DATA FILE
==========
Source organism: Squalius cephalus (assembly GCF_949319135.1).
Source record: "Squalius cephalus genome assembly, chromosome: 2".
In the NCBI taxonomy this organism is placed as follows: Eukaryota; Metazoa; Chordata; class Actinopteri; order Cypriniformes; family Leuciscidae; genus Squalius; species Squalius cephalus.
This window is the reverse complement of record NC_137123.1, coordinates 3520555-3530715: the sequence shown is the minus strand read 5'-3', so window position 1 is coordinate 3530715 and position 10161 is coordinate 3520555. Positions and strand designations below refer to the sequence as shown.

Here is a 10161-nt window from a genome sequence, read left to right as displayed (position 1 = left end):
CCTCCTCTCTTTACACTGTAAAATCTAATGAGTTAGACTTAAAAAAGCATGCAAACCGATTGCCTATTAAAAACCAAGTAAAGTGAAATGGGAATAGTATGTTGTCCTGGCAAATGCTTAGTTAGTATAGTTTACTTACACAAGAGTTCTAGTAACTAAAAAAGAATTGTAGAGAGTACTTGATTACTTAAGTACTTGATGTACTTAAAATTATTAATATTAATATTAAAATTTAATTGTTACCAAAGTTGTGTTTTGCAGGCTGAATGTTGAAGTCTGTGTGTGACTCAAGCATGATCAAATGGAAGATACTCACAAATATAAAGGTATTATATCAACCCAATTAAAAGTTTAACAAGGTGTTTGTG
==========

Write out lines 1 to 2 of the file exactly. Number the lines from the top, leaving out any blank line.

Source organism: Squalius cephalus (assembly GCF_949319135.1).
Source record: "Squalius cephalus genome assembly, chromosome: 2".